In recent years many Americans have fallen victim to tax scams and fraudulent Internal Revenue Service (IRS) communications through phone calls, e-mails, and paper mail. We put together this brief guide that may help you identify what to look for, and some steps that you can take to protect yourself from potential IRS scammers.
How To Recognize An IRS Tax Scam
The IRS will only ever initiate contact with you through certified mail with a notice and an explanation of your outstanding balance. You can always confirm the validity of IRS callback numbers by searching the web. They will never reach out to you via social media (Facebook, LinkedIn, Twitter, Instagram, etc.) nor via e-mail. It’s also important to know that they will never call you directly to:
- Demand any sort of immediate payment
- Require you to use a specific payment method such as pre-paid debit cards
- Ask for credit card or bank account numbers
- Verify any personal information such as Social Security numbers (SSN)
- Threaten you with a lawsuit or jail time for nonpayment
These callers may demand money or may say you have a refund due and try to trick you into sharing private information. These con artists can sound extremely convincing when they call. They may know a lot about you, and they usually alter the caller ID to make it appear as though the IRS is calling. They use fake names and phony IRS identification badge numbers. If you don’t answer, they often leave an “urgent” callback request.
When being asked about tax fraud scams today, IRS Commissioner John Koskinen said this: “These telephone scams are being seen in every part of the country, and we urge people not to be deceived by these threatening phone calls. We have formal processes in place for people with tax issues. The IRS respects taxpayer rights, and these angry, shake-down calls are not how we do business.”
Examples of IRS Tax Fraud Today
Here are some of the most common tax scams used today, according to the IRS:
Automated Phone Messages
“Robo-calls” are automated phone messages where scammers are leaving urgent callback requests to settle their “tax bill.” These fake calls generally claim to be the last warning before legal action is taken. Alternatively, scammers may tell would-be victims that they are entitled to a large refund but must first provide personal information.
These are false notices appearing to contain an IRS tax bill related to the Affordable Care Act. Generally, notices contain a fraudulent version of CP2000 (specific type of notification from the IRS) for tax year 2015 as an attachment.
Scammers are sending e-mails citing tax fraud and attempting to trick victims into verifying the last four digits of their SSN by clicking on a link provided. There have been significant phishing scams targeting Washington, D.C., Maryland, and Virginia residents.
Phone Calls During Back-To-School Season
Fraudsters are making calls targeting students and parents during the back-to-school season. They are demanding payment of non-existent taxes, such as the “Federal Student Tax.” If the person does not comply, the scammer becomes aggressive and threatens to report the student to the police to be arrested.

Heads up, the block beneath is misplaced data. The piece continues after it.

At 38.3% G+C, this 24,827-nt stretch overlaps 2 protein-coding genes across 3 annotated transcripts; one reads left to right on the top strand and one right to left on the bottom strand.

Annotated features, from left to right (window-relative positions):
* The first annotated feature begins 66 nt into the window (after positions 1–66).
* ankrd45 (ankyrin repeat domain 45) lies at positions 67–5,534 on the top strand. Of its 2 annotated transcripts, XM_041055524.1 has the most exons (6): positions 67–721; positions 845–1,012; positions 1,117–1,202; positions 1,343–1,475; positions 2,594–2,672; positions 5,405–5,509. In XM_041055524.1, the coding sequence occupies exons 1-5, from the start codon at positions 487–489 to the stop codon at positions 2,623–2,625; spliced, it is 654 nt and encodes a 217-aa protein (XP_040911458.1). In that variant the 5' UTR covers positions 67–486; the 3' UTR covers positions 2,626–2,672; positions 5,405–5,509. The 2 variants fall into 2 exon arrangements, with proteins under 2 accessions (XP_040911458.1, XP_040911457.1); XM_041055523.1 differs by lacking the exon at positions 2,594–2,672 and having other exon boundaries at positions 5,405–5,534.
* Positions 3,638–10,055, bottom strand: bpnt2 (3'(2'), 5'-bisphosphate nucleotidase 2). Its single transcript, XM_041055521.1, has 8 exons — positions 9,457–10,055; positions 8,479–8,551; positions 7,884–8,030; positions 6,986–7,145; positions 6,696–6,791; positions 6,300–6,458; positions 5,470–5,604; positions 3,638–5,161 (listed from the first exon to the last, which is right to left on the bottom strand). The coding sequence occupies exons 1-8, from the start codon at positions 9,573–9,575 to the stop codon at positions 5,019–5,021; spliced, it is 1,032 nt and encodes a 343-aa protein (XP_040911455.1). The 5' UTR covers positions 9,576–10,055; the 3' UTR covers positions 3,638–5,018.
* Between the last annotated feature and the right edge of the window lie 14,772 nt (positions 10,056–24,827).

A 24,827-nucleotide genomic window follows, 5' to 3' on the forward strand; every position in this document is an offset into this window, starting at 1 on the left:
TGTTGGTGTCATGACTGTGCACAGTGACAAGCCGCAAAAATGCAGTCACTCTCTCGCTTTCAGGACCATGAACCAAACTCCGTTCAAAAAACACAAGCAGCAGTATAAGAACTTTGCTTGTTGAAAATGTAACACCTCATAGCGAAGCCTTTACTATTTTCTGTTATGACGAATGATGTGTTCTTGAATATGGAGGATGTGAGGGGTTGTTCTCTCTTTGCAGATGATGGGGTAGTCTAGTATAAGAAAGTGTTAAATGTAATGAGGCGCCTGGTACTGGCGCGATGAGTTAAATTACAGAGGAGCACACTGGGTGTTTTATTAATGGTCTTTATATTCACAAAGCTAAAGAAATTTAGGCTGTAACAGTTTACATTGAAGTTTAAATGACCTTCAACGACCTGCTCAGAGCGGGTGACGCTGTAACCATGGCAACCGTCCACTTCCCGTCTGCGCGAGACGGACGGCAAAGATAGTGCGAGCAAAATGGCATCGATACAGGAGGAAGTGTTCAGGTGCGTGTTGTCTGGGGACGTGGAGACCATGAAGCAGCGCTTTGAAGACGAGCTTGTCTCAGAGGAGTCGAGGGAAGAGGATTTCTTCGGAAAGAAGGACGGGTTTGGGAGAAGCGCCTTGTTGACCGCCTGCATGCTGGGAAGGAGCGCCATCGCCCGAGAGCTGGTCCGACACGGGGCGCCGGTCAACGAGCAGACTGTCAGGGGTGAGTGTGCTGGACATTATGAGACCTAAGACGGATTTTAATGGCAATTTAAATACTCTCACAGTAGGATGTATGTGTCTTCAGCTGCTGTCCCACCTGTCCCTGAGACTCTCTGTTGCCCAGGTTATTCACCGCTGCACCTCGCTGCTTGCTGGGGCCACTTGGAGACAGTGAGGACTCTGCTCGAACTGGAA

Telephone Calls To “Verify Information”
Con artists are making calls and claiming to be from the IRS or Taxpayer Advocate Service (TAS), an independent organization within the IRS. They are requesting verification of personal details to process your tax return, such as your SSN or other personal financial information like bank account or credit card numbers.
Click Here for additional information on these types of scams.
What To Do If You Believe You've Been Targeted
Scammers use official IRS letterhead and provide an actual IRS address where taxpayers should mail receipts for payments submitted. This type of correspondence looks very official. Taxpayers who receive a notice or letter can view explanations and images of common correspondence at https://www.irs.gov or at Understanding Your IRS Notice Or Letter.
If you have received a CP2000 notice by mail, Understanding Your CP2000 Notice will help you to determine if it is in fact official correspondence from the IRS.
Should you receive fraudulent correspondence, you should report the incident to the Treasury Inspector General for Tax Administration (TIGTA) and send an E-Mail to firstname.lastname@example.org and include ‘IRS Scam’ in the subject line.
You can also use the View Your Account Information Tool available on the IRS website. After completing a secure registration process, you will be able to check your tax account balances online including any tax due, penalties, and/or interest.
Please remember, do not give out any information to IRS callers, and hang up the phone immediately. The longer that you stay on the line with the con artist, the more opportunity they will perceive to exist. This will only result in continued communication.
Protect yourself, and remember, you can always call the IRS directly at 1-800-829-1040